An exclusive Halloween short story by Wendy Holden
I’m in the spook business Not a spy, you understand. There’s nothing George Smiley about me. Although quite a lot of cloak and dagger.
I don’t actually carry a dagger. But I do wear a cloak. As well as a black hat. And I’ve got a lot of time for graveyards. Can you guess what it is I do?
I’m not an undertaker. I don’t deal with real life dead bodies, if that’s not a contradiction in terms. Mine’s the realm of the spiritual. The restless soul trapped on earth. I’m part actor, part guide. There. That was a really good clue.
No, I don’t do telly programmes. I don’t crouch in haunted houses with night-vision cameras, tapping walls and saying ‘Is that you, Margery?’
I’ll tell you, as I don’t think you’re going to get it.
I’m a ghost walker.
I can see you are none the wiser. You obviously don’t live in one of our old cathedral cities, where people in top hats and black cloaks are regularly to be seen in the summer evenings. Leading parties of tourists through ancient wynds while spinning yarns about local spooks.
Well that, in a nutshell is what I do. Every night in summer, and weekends during the winter. The tours last about an hour depending on how slow people walk. You get an average of fifty, mostly paying a fiver each. Cash.
The money’s good and I work for myself. No-one asks me any questions. My colleagues are the best imaginable. Quiet, reliable and don’t need paying. They’ve all been dead for centuries!
Back at my desk after a wonderful holiday We did and saw so much that describing it all would take all day but highlights (in Scotland) included seeing friends in Aberdeen, where we spotted celebrity psychedelic knitter Kaffe Fasset in the art gallery and danced all night to my friend’s brilliant band Funk Connection. I had no idea, at nearly 50, that I was still capable of such feats and I still ache now.
On the Attadale Estate which is a West Coast wonderland of mountains and lochs and a beautiful garden. We have stayed in their lovely holiday cottages for years. I went sailing for the first time in a proper yacht on beautiful Loch Carron. This was a bit different from rowing up and down the river Derwent, and amazing. Loch Carron was a vision of silvery blue and we were surrounded at one stage by curious seals, so close you could see their expressions. Apparently they can sleep on their backs, floating in the water. This sounds like fun, but not so much fun as disembarking, as we did, at Plockton and enjoying a great pile of langoustines in garlic butter. My friends Mhoira and David Murray, whose boat, the Mhojo, we were on, gave me this brilliant little sign which will hopefully be appearing on all my email/Facebook from now on.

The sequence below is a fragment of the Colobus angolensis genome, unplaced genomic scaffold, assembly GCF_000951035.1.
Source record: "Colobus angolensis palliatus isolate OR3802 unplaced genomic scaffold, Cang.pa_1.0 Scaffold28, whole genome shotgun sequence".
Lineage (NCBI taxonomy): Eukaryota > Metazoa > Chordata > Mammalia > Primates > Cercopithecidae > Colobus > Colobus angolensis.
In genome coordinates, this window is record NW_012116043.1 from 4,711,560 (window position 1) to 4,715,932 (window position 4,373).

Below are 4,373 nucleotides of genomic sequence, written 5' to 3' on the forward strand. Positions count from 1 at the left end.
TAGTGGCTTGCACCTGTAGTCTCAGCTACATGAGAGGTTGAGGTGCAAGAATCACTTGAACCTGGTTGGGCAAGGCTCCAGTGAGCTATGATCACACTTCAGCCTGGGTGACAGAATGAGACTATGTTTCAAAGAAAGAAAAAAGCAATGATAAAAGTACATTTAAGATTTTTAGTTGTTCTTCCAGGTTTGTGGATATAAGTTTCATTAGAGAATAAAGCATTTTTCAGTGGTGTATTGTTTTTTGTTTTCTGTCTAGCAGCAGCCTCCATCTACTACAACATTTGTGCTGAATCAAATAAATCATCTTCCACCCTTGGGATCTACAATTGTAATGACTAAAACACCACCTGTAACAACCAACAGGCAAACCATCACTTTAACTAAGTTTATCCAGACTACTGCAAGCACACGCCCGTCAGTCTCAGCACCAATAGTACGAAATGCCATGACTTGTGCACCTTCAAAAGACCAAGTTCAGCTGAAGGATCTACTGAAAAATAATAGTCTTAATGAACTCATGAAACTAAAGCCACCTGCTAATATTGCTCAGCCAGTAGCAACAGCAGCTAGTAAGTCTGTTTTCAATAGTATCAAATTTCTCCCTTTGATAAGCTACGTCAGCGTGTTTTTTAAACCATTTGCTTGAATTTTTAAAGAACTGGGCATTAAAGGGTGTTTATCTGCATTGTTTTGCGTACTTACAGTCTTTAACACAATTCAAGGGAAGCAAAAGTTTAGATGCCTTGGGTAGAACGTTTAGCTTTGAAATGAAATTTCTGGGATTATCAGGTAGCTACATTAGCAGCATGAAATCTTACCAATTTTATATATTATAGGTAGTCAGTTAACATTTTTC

Up in Caithness, right at the top of the country, we swung by the Castle of Mey, where the Queen Mother used to live. I was struck by the steep and twisty mediaeval stairs which presumably she tackled at 100-plus, and, scarcely less, the impressive cocktail cabinet and large champagne flute by her plate in the dining room. All the beds were single, the bathrooms were festivals of candlewick and the telly had videos (remember those?) of Dad’s Army and Open All Hours on top of it. It conjured up a strange picture of a distant castle full of elderly queens, equerries and ladies-in-waiting all one over the eight and cackling at David Jason and Private Pike.
Our trip to Cornwall, like Scotland, took place in unexpectedly felicitous meteorological circumstances. My parents-in-law live just outside Penzance, a faded glory of Georgian buildings, winding streets and moody passages overlooking spectacular Mount’s Bay. From the sheer number of cars on the road it was obvious that the tourist slump of recent years is over. Sennen beach, usually wide, windswept and reliably sparsely-populated, had become a shanty town of parasols and small tents covering almost all visible sand. The air fairly shook with the thump of mallets into windbreaks.
Next day we headed for our other favourite beach, Porthminster at St Ives. We arrived first thing but were soon surrounded; one group had brought with them no less than three windbreaks, 10 folding chairs, three sunloungers, one giant inflatable bed, one table, one swingball tennis game and a great heap of wetsuits, coolboxes, bags and towels, the whole lot topped off with two huge, rippling Confederate flags featuring grinning skulls. Compared to which our mere two deckchairs and parasols hired from the shop on the beach seemed either woefully inadequate or beautifully minimalist, depending on the size of your car boot.
But at least these incursions were harmless. A few years ago, on this very same, then-entirely-empty beach, the children were swimming close to shore in their wetsuits. Reading on the sand, I looked up at a shout from my husband. He was down on the foreshore, beckoning the children out. A mako shark had slid into view just behind them and was evincing close interest in the two small, plump, black-clad creatures. Did it think they were seals? We didn’t stop to find out!